Easiest bills passed by least-busy assembly

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Easiest bills passed by least-busy assembly


The 19th National Assembly holds its final plenary session to pass dozens of uncontested bills on Thursday. [NEWSIS]

Lawmakers held the final plenary session of the 19th National Assembly on Thursday to pass dozens of uncontested bills - while more than 10,000 bills considered more controversial went down the drain without reviews or votes.

Based on Sunday’s agreement among the ruling Saenuri Party and the opposition Minjoo Party of Korea and People’s Party, a voting session opened in the morning to pass 135 bills.

The three parties agreed to pass uncontested bills but not a series of economic and labor bills pushed by the Park Geun-hye administration or the opposition’s request to extend the mandate of a committee investigating the 2014 Sewol ferry’s sinking.

Since the 19th National Assembly started its four-year term in 2012, 18,735 bills and motions were submitted in total and voting took place on 8,461 items as of Wednesday. On top of that were the 135 bills voted through on Thursday.

It was the last voting session for the assembly before its term ends May 29.

Among the bills that passed the legislature Thursday was the so-called Shin Hae-chul Law, a revision to the Act on Remedies for Injuries from Medical Malpractice and Mediation on Medical Disputes.

The bill, submitted by Rep. Oh Jae-sae of the Minjoo Party in March 2014, earned its nickname following the death of Shin, a Korean rock icon who rose to mega-stardom in the 1990s, due to medical malpractice later that year.

Under current law, people who think they are victims of medical malpractice can ask for help from the Korea Medical Dispute Mediation and Arbitration Agency, and then the agency begins mediation. But doctors are able to refuse mediation. Under the Shin Hae-chul Law, mediation will automatically begin even without the doctor’s consent.

Of the 192 lawmakers who attended the voting, 183 supported it, two opposed and seven abstained.

A revision to the National Assembly Act was also approved Thursday with cooperation of some lawmakers of the ruling Saenuri Party. According to the bill, the National Assembly will be able to open an extra voting session in August every year and standing committee meetings during the third weeks of March and May, when the legislature is not in session.

Since the 2014 sinking of the Sewol ferry, the National Assembly opened a session every month, but the change will allow the lawmakers to open meetings through the year.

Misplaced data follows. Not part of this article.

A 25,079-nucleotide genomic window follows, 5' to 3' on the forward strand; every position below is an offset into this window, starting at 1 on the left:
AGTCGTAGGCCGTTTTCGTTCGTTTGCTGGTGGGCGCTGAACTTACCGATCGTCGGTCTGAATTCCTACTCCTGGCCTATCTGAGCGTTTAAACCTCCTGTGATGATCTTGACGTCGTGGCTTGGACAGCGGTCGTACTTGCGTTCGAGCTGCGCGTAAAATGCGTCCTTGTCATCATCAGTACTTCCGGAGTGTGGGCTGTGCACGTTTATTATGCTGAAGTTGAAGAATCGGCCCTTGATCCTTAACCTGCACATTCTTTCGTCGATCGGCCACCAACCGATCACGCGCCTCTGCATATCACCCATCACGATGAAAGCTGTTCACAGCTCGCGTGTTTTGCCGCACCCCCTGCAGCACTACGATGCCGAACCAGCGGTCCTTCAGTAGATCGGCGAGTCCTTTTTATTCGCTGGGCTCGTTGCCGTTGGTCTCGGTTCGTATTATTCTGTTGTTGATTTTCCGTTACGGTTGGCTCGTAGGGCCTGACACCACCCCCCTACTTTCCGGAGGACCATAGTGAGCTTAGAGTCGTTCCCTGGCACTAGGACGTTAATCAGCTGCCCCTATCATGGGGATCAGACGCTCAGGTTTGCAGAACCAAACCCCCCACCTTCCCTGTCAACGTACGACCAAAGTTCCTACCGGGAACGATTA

The bill also eased a requirement to hold a hearing at a standing committee. When more than one third of the lawmakers on the committee requests, or when the committee approves the need, a hearing can take place.

Although a hearing at a standing committee was possible in the past, a call for a hearing was often rejected by the majority party.

The bill was based on a proposal by National Assembly Speaker Chung Ui-hwa. Although it was approved by the House Steering Committee and the Legislation and Judiciary Committee, the Saenuri Party has opposed it, because they said the eased requirement for holding a hearing will give the legislature excessive control over the administration.

But some Saenuri lawmakers who are not loyalists of President Park Geun-hye as well as independent lawmakers who left the Saenuri before the April general election supported the change.

Of the 222 lawmakers who participated in the voting, 117 supported it, 79 opposed it and 26 abstained.

The 19th National Assembly was the least productive legislature in Korean history. (Even after Thursday’s session, it) voted on less than 46 percent of the bills submitted, the lowest in history.

It is also responsible for the highest number of bills to go down the drain without proper reviews or votes. During the 18th National Assembly, 7,220 bills were discarded without voting and in the 17th National Assembly 3,575 bills.

Lawmakers were blase to the end. Thursday’s voting session was scheduled to open at 10 a.m., but it started 26 minutes later to meet a quorum. The Saenuri Party did not even hold a meeting to explain the bills and the party’s stances to its lawmakers.

BY SER MYO-JA [ser.myoja@joongang.co.kr]
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